During a Texarkana, Tx City Council meeting on Monday, January 25, the Board voted against approving a rezoning request that would have allowed construction of small rental homes in a South Texarkana neighborhood. Neighbors of the lots located in the 2000 and 2100 blocks of South State Line Avenue and the 2100 block of Spruce Street, signed a petition objecting to the rezoning, resulting in a council vote of 4 to 2 against the approval.
The Council did vote, however, to approve the rezoning request to change 2800 W 15th St. from Multiple Family 1 to Planned Development-Neighborhood service, allowing mixed uses for the property including flea markets, retail and wholesale for new and used goods.
Additionally, the Council voted to approve a new ordinance regulating where helicopters can land within the city limits. The ordinance requires that a landowner must acquire a temporary landing permit before helicopters can land on their property. However, helistops or designated landing spots would not require the permit. This issue is a result of recent incidents from a private helicopter pilot landing in vacant lots near Margaret Fischer Davis Elementary School, resulting in safety concerns felt by the community.
The Council also heard a briefing on a plan to resume residential single-stream recycling in the city that involves a waste removal rate increase that would be phased in over the course of a year. Since a processing plant in Shreveport, Louisiana stopped accepting mixed recyclables, Waste Management has been burying those collected items at Texarkana residences in its New Boston, Texas landfill since last September. A rate increase is needed to support the transportation of recyclables to WM’s processing facility in Arlington, Texas.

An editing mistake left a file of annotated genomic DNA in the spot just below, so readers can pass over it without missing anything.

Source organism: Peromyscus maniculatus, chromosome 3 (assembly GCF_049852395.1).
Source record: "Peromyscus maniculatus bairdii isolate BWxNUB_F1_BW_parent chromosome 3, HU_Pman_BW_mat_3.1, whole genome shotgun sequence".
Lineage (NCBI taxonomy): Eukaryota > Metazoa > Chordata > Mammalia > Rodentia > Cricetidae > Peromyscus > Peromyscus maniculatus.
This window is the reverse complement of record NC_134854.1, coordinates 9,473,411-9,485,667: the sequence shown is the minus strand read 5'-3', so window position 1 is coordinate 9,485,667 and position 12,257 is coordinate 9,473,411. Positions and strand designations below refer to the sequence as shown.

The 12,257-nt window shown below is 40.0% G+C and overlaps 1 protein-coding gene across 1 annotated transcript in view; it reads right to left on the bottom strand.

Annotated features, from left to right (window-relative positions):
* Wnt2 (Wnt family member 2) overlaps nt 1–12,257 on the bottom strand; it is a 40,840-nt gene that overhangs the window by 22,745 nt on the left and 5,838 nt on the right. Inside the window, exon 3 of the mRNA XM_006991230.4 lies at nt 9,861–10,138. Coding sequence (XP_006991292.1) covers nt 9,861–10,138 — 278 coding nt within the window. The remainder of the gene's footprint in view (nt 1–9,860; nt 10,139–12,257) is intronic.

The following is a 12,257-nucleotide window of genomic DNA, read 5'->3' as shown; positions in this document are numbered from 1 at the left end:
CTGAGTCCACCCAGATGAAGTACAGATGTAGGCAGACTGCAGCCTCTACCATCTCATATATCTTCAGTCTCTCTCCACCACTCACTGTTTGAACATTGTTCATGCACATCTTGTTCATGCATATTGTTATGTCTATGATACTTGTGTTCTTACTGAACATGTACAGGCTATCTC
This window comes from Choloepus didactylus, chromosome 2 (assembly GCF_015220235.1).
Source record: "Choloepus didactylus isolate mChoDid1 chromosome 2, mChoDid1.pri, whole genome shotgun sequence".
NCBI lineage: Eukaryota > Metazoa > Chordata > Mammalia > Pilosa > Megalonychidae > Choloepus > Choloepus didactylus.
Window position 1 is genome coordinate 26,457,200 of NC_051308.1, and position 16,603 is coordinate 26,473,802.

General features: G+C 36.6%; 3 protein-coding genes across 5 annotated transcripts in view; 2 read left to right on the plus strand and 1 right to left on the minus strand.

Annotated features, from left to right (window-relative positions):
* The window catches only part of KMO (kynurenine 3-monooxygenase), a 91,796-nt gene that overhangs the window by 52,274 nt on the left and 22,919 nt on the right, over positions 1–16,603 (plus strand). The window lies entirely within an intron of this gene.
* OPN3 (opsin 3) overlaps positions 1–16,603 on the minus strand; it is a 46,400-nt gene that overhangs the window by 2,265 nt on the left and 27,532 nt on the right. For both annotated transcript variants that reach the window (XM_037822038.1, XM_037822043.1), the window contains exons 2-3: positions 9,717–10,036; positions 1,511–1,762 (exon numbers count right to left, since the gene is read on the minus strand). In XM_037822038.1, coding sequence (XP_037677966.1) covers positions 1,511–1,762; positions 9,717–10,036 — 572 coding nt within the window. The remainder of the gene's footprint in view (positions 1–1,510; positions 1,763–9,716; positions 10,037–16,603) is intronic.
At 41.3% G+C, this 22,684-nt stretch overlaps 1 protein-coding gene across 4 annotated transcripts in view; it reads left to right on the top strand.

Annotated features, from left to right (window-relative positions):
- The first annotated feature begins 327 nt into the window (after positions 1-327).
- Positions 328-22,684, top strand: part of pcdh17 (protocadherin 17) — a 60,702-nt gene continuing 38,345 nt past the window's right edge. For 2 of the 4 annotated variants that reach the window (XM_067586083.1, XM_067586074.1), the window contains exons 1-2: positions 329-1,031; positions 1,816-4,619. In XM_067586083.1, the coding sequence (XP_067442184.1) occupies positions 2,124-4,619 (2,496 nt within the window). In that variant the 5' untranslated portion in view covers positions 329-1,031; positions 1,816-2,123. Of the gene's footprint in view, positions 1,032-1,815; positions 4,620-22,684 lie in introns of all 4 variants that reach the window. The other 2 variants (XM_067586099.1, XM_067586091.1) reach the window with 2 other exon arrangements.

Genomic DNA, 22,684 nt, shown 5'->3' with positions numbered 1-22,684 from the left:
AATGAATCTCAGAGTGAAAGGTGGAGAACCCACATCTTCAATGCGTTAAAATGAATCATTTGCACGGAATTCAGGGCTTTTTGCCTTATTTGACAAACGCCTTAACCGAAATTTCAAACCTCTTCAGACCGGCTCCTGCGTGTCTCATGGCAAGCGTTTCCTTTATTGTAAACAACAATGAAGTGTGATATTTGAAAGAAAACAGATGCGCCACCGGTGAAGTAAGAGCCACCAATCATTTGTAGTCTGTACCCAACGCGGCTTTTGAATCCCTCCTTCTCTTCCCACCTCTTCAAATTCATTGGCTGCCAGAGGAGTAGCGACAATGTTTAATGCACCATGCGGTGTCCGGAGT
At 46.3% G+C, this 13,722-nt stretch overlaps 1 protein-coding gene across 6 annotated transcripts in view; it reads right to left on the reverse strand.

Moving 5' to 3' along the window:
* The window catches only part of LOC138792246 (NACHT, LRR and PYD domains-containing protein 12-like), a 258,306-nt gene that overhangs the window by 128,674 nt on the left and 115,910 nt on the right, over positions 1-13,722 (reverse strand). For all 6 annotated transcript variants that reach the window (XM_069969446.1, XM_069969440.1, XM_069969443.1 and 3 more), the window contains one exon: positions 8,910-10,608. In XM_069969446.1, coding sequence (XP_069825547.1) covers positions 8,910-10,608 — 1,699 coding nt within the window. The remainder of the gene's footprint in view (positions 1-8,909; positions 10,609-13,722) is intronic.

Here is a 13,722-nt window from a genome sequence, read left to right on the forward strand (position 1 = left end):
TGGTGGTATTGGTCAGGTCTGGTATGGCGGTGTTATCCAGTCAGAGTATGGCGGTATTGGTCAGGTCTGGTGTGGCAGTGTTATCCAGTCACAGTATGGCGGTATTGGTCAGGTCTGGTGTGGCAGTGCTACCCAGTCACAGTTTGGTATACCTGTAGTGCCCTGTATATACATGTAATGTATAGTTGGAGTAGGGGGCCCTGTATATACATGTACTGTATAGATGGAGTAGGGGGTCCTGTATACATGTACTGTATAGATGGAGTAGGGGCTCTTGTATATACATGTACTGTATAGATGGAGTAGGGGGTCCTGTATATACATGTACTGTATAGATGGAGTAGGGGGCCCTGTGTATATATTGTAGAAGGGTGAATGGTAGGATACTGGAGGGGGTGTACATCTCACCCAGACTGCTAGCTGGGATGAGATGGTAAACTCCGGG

If approved, the city will assume a portion of the cost by reducing the number of free waste bin removals in the contract. The remaining rated increase of $3.42 per month would be split in half with one $1.71 increase taking effect by October 1 at the latest, and another taking effect a year later.
According to Doug Sims with WM, re-permitting for WM’s transfer station on W 7th St. where city recyclables would first be collected, could take three to four months. Additionally, capital improvements needed at that facility will cost around $40,000 in the short term and could cost up to $360,000 over the next 5 years. A manager at the station also must undergo additional training for the proper licensure and certification. If all goes as planned, the single-stream, curbside recycling collection is likely to resume between June 1 and July 1.